The Indian cities and the need of a formalized student housing sector
Recently, India has witnessed more and more people moving to metro cities for jobs and education, especially millennials. In few years, besides the traditional forms of rented accommodations such as paying guests, hostels and shared apartments, new concepts have emerged such as co-living and student living, and they offer better and organized services and facilities.
Several companies have started offering student living, focussing on the requirements of the migrant students. There are several start-ups which are providing accommodation to the migrant students in the big cities such as Mumbai, Delhi, NCR, Bangalore, Pune, Hyderabad and a lot more. One of the biggest hospitality company in the world, OYO reportedly is entering the student housing soon. OYO recently launched a long-term rental housing business – Oyo Life targeting millennials, young professionals and students.
Moreover, India is a developing country with over 135 crore people and a considerable percentage of youngsters. The urban parts of the county due to its better lifestyle, education and employment has been attracting the rural population. More than 34 million students are enrolled in the Indian universities and institutes, and the numbers are rising quickly. Although the student housing sector in India is at the embryonic stage, there are multiple factors which will drive the growth of the segment in the near future.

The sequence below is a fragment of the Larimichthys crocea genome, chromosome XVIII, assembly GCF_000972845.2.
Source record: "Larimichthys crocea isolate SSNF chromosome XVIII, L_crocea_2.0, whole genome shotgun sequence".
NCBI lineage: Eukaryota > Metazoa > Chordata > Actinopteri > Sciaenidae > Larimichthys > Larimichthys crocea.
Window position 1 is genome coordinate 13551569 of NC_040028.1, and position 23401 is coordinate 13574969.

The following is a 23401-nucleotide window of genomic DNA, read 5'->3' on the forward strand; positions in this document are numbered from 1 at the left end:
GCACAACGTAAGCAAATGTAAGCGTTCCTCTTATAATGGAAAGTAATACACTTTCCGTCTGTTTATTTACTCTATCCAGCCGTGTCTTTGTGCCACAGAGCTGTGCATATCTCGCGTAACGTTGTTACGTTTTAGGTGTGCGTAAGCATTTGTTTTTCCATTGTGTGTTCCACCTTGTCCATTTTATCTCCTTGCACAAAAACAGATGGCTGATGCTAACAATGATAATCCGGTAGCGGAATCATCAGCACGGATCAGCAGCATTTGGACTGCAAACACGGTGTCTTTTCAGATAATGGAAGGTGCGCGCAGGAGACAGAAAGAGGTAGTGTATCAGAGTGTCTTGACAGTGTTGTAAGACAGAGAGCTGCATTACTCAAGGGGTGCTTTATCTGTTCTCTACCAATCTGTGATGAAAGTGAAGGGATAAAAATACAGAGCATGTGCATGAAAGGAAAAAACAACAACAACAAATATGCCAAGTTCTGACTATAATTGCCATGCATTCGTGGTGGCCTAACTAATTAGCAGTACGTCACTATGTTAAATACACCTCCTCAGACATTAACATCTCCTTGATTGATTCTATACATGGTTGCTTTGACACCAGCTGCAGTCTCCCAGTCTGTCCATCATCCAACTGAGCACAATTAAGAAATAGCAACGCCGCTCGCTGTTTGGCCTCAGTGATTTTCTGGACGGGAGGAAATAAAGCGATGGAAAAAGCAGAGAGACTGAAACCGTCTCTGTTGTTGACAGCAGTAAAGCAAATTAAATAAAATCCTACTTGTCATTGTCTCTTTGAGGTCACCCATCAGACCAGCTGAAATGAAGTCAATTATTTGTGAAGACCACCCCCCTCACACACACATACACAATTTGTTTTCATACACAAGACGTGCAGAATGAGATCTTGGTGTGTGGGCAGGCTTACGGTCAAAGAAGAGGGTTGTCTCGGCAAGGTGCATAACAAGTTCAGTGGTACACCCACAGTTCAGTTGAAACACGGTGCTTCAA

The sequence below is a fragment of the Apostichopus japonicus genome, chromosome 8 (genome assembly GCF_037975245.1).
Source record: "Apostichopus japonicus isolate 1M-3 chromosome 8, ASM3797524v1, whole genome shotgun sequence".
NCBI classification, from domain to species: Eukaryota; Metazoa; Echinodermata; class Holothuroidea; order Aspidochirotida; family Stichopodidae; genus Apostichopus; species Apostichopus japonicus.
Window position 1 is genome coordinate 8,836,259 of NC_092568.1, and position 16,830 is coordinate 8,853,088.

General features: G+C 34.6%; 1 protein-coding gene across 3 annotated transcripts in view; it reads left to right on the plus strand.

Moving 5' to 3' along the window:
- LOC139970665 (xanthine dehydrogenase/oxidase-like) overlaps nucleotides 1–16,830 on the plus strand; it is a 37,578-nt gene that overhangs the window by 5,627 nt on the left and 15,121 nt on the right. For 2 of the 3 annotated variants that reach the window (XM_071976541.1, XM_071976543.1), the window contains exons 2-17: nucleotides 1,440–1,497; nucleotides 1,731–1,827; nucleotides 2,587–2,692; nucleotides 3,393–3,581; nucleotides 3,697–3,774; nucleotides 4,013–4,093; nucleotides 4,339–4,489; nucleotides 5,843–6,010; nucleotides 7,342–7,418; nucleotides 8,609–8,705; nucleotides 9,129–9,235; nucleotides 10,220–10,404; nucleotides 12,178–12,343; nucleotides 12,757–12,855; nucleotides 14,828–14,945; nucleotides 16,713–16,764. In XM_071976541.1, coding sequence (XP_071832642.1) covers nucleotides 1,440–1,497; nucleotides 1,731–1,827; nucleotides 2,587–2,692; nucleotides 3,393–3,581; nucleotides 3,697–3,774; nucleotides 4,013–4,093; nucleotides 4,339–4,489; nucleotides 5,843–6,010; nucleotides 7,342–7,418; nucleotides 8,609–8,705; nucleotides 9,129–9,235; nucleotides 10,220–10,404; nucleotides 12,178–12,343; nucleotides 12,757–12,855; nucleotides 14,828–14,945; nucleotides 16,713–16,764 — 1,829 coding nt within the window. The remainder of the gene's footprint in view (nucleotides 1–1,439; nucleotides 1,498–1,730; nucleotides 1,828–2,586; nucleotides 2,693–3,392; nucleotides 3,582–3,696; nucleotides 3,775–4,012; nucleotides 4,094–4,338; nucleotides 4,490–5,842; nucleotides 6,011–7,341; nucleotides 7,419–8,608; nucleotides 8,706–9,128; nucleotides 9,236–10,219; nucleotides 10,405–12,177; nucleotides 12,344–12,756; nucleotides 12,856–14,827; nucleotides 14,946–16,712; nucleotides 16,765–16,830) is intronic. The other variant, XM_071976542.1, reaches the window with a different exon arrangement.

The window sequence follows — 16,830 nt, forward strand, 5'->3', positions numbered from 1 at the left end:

Only a few Indian institutions and universities provide residential facilities to the students. The other major reason is the influx of students to the metro cities for competitive exams such as civil services, SSC etc. There is no other option for such students except to live in private hostels and lodges. These private facilities don’t offer modern facilities such as laundry service or Wi-Fi and are often of poor quality. Although a significant number of students prefer living in PGs or shared apartments, it can be a difficult task.
The cost is another critical factor, organized students’ organization charge almost 1/3rd less than the private hostel/PG charge. The charges may vary from city to city, and location in the town. Besides, several studies suggest that student housing has the potential to yield more returns than the commercial sector. At present, there are a handful of organized firms which are offering student housing. The facilities such firms provide are superior to the other options available in the market. Although it might take a few years to flourish the business of the organized student housing, the future is bright.